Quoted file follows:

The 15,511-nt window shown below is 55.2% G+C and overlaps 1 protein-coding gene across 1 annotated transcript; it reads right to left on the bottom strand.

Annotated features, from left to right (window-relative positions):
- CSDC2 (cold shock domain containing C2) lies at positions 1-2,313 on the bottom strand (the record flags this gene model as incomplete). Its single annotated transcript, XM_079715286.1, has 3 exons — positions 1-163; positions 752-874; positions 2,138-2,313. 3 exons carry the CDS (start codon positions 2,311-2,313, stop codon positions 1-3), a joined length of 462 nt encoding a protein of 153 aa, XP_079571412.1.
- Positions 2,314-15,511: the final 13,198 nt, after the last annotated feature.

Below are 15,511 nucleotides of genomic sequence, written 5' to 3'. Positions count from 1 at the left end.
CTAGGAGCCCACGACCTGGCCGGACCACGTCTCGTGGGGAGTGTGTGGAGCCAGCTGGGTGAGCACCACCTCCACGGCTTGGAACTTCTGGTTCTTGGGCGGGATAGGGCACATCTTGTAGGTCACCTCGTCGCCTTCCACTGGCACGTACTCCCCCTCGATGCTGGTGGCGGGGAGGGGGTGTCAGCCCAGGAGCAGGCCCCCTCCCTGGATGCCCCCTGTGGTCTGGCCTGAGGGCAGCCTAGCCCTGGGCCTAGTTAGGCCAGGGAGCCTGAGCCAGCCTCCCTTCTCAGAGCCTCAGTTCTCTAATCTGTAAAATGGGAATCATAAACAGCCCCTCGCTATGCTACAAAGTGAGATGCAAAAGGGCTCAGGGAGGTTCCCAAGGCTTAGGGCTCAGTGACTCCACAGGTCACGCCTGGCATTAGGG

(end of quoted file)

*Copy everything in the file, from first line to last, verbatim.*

The 15,511-nt window shown below is 55.2% G+C and overlaps 1 protein-coding gene across 1 annotated transcript; it reads right to left on the bottom strand.

Annotated features, from left to right (window-relative positions):
- CSDC2 (cold shock domain containing C2) lies at positions 1-2,313 on the bottom strand (the record flags this gene model as incomplete). Its single annotated transcript, XM_079715286.1, has 3 exons — positions 1-163; positions 752-874; positions 2,138-2,313. 3 exons carry the CDS (start codon positions 2,311-2,313, stop codon positions 1-3), a joined length of 462 nt encoding a protein of 153 aa, XP_079571412.1.
- Positions 2,314-15,511: the final 13,198 nt, after the last annotated feature.

Below are 15,511 nucleotides of genomic sequence, written 5' to 3'. Positions count from 1 at the left end.
CTAGGAGCCCACGACCTGGCCGGACCACGTCTCGTGGGGAGTGTGTGGAGCCAGCTGGGTGAGCACCACCTCCACGGCTTGGAACTTCTGGTTCTTGGGCGGGATAGGGCACATCTTGTAGGTCACCTCGTCGCCTTCCACTGGCACGTACTCCCCCTCGATGCTGGTGGCGGGGAGGGGGTGTCAGCCCAGGAGCAGGCCCCCTCCCTGGATGCCCCCTGTGGTCTGGCCTGAGGGCAGCCTAGCCCTGGGCCTAGTTAGGCCAGGGAGCCTGAGCCAGCCTCCCTTCTCAGAGCCTCAGTTCTCTAATCTGTAAAATGGGAATCATAAACAGCCCCTCGCTATGCTACAAAGTGAGATGCAAAAGGGCTCAGGGAGGTTCCCAAGGCTTAGGGCTCAGTGACTCCACAGGTCACGCCTGGCATTAGGG